What is the Classical Theory of the Rate of interest? It is something upon which we have all been brought up and which we have accepted without much reserve until recently. Yet I find it difficult to state it precisely or to discover an explicit account of it in the leading treatises of the modern classical school. [p. 175]
Nevertheless, for Keynes it means the doctrine that the rate of interest is what brings savings and investment in line. As we have seen, for Keynes savings and investment are equal by definitionand causally, the motivation to invest comes first. The classical view implies that investment requires a prior pool of savings; for Keynes investment creates the savings by raising incomes. For the classicals, a high interest rate induces savings but restrains investment. For Keynes a high interest rate may reduce savings because it restrains investment.
There is also a large strand in (neo)classical economics linking the interest rate to the marginal disutility of abstaining from immediate consumption. The implication (again, Keynes writes that he has “not found actual words to quote” [p. 176]) is that the interest rate brings the marginal disutility of ‘waiting’ in equilibrium with the marginal productivity of capital. This suggests that capitalism has a tidy mechanism for allocating exactly the right proportion of resources to increasing production for the future – no more and no less than is necessary to meet everyone’s preferences for consuming what they want to consume, when they want to consume. Keynes quotes several passages which seem to me to say this pretty much outright – I don’t know why Keynes is so reticent about accusing the classicals of making this argument.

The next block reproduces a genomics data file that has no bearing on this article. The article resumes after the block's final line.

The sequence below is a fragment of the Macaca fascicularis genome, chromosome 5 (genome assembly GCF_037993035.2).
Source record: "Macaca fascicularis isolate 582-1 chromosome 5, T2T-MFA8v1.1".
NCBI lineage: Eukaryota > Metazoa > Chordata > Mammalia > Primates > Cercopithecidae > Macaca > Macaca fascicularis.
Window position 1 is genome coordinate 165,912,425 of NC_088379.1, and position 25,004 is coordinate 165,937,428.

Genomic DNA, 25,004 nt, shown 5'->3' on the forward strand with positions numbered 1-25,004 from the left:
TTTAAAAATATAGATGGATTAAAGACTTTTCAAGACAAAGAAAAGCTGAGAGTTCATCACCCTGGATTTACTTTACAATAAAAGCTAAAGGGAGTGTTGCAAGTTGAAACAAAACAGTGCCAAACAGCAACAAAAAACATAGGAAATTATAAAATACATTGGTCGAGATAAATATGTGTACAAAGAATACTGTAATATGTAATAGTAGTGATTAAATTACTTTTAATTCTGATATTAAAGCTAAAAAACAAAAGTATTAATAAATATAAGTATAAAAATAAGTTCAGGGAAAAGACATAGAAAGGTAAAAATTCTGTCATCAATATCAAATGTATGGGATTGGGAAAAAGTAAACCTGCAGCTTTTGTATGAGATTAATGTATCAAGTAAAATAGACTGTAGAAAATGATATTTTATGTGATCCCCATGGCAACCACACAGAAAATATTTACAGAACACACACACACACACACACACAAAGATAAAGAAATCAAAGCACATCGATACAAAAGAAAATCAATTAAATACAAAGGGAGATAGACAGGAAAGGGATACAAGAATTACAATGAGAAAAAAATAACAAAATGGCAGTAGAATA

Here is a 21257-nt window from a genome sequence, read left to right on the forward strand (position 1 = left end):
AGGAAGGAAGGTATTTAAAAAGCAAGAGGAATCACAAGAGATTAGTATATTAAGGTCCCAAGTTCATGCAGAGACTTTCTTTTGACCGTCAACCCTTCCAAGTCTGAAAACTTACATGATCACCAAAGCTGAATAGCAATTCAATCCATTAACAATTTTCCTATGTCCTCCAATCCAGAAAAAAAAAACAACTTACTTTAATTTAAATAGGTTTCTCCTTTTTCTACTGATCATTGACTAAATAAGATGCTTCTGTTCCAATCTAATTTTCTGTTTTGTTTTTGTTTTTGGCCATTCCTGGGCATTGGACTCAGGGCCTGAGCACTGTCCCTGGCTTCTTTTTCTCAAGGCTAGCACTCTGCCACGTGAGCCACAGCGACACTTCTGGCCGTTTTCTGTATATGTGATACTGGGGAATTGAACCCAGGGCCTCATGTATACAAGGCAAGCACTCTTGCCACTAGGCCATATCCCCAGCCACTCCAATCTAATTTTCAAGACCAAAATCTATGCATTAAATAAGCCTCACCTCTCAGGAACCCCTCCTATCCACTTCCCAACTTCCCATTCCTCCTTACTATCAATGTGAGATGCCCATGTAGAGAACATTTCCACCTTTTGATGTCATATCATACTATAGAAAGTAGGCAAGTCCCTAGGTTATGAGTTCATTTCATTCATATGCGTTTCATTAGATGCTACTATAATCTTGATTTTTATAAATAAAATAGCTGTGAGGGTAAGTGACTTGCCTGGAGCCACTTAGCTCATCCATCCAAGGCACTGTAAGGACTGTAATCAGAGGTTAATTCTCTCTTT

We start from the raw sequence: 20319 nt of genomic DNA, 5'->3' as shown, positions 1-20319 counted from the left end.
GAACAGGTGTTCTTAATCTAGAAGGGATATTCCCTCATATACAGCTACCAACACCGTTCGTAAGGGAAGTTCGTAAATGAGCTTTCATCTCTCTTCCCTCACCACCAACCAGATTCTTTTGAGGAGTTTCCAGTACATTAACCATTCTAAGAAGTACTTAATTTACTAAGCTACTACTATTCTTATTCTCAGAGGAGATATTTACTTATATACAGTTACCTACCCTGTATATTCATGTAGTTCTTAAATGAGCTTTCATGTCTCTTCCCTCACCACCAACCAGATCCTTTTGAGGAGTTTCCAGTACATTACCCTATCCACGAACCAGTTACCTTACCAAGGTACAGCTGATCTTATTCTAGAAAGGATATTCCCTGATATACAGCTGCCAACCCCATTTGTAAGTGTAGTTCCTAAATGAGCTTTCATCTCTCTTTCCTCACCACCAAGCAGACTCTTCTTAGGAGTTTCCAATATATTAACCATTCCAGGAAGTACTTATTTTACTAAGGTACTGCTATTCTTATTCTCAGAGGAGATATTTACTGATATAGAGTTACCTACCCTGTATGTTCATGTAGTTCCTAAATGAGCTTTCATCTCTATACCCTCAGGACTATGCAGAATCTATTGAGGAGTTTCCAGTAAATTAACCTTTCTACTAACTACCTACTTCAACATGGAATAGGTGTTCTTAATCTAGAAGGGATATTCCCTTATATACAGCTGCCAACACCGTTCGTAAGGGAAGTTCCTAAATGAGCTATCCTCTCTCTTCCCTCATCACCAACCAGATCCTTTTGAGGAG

I think this is still true today:
Certainly the ordinary man – banker, civil servant or politician – brought up on the traditional theory, and the trained economist also, has carried away with him the idea that whenever an individual performs an act of saving he has done something which automatically stimulates the output of capital, and that the fall in the rate of interest is just so much as is necessary to stimulate the output of capital to an extent which is equal to the increment of saving; and, further, that this is a self-regulatory process of adjustment which takes place without the necessity for any special intervention or grandmotherly care on the part of the monetary authority. Similarly – and this is an even more general belief, even to-day – each additional act of investment will necessarily raise the rate of interest, if it is not offset by a change in the readiness to save. [p. 177]
We have already seen where Keynes disagrees with this, in Chapter 9. Keynes accepts that the interest rate may have some impact on the marginal propensity to save. But income will have a much bigger effect, and if a higher interest rate lowers income (because it lowers investment), people will be saving a slightly larger proportion of substantially smaller incomes. Keynes accuses the classicals of ignoring this effect on the level of aggregate income. They consider the effect of changes in the interest rate on saving ‘assuming all else is equal’, but forget that it is impossible that everything else remain equal if the interest rate changes. Ceteris cannot be paribus.